When I originally started this blog, it was mainly as a hobby. I am a longtime fan of television, and in recent years I have been reading more TV criticism, so I thought it might be fun to try my hand at it, as well. The regular blogging got away from me over the summer and I never got back into it at school last semester.
Now, though, I have found a way to restart the blog (with a new logo!) and tie it into some of my academic interests. BP on TV will now function as the creative portion of my senior project for my Communications and Media Studies minor at Tufts University.
My plan is to choose two or three shows and write weekly post-air reviews of each of them. Modern Family and Glee are definites, as they are ripe for critique on both storytelling (characterization, plot, etc.) and “message” (race, gender, sexuality, etc.) levels. I’d like to choose a new show for the third (possibly The Chicago Code), but I’ll have to wait and watch some of the new mid-season offerings before making a final decision.
Among my criteria for choosing the shows: they will either be new or ones I have watched completely up to this point; they will have a considerable level of popularity (not be in danger of cancellation); and they need to use serial storytelling so the reviews will be able to go beyond mere plot summary. I also plan to post some TV news stories when I find them particularly mention-worthy.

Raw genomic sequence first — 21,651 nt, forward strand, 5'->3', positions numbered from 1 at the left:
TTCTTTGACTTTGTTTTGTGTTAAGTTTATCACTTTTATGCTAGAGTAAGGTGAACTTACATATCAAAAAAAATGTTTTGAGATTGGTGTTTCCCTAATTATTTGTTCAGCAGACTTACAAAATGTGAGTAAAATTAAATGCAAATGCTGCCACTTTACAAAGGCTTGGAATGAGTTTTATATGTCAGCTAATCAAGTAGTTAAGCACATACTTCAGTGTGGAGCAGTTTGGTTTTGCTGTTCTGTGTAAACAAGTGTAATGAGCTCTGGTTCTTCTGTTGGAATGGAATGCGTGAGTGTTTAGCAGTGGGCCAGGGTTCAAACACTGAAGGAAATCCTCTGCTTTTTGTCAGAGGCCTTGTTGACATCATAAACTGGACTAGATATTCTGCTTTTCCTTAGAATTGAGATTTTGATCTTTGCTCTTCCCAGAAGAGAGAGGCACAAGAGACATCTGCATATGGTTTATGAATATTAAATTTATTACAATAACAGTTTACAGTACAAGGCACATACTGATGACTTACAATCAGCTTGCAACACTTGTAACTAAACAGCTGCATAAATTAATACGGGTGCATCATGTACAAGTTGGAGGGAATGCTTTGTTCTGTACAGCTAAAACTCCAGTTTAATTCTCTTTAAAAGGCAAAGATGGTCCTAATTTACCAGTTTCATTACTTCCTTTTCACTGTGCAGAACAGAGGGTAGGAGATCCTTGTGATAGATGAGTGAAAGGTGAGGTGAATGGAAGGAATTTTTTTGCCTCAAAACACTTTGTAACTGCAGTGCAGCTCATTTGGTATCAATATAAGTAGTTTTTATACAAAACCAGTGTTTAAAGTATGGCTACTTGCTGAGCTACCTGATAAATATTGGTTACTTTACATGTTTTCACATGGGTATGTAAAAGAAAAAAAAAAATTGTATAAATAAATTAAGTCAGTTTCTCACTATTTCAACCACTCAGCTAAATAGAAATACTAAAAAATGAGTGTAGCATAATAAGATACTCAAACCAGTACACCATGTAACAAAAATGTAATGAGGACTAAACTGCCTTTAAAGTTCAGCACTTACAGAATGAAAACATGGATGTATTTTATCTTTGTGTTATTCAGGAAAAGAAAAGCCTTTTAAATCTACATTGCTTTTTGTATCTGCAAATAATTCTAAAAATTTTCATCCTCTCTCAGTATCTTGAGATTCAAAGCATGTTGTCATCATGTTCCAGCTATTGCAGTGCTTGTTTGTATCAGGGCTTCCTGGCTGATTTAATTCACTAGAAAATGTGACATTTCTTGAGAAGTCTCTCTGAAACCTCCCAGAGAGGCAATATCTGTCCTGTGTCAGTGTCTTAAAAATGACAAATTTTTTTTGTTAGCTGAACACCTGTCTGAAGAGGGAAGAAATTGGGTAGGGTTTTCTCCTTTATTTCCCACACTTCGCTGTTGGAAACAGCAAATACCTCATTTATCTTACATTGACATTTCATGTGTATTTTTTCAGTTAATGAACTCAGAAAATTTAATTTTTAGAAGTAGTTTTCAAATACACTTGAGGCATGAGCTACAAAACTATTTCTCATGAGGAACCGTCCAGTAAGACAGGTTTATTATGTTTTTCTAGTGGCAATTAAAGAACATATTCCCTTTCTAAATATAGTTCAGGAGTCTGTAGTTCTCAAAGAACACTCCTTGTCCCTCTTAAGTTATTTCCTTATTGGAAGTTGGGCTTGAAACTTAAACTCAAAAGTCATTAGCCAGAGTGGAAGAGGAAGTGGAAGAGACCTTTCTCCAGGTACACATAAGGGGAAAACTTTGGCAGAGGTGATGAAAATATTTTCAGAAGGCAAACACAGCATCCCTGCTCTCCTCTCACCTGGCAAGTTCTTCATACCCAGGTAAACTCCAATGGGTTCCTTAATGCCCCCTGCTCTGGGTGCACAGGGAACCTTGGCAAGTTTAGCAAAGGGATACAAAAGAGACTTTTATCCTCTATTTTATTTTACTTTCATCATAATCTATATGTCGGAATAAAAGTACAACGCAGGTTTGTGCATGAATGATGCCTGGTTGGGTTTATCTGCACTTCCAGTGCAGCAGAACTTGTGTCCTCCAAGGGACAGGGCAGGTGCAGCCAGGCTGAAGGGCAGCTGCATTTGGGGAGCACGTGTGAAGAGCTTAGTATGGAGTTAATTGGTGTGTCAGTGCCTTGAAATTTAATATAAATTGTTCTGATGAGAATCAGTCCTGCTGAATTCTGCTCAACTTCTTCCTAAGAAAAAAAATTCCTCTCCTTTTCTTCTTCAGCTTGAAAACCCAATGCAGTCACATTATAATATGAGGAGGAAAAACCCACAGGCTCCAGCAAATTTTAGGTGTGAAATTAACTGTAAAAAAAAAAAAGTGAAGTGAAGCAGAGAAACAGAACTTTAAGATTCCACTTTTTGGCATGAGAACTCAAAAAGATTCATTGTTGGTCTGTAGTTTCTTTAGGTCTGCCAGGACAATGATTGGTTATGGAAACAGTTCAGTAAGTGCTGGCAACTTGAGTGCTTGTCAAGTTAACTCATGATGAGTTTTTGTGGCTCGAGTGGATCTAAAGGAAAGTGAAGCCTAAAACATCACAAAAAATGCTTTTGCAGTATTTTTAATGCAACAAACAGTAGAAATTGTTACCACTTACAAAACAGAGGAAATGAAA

Criticism is an important part of the arts and media community, and television criticism in particular is in a state of flux. TV critics act as gatekeepers of sorts to the television world: they tell audiences what to watch, what to avoid, and what is happening in the industry. They also function as a sounding board to TV writers and network executives, letting them know through their reviews what is working, what isn’t, and why.
More and more nowadays, TV criticism is happening online, with critics providing weekly episodic reviews and forums for viewers to discuss the latest episodes of their favorite shows. And perhaps most importantly, TV criticism’s shift toward online has provided ample opportunities for amateur critics to participate in critical discussion.
Ultimately, the goal of this project is for me to take advantage of blogging technology and use the space to develop my critical writing analytical skills. I don’t expect to garner a following at the level of top critics like those in my blogroll, but using platforms like Twitter and Facebook, I hope to spread the word about BP on TV and make it a destination for those who watch the few shows I will be covering.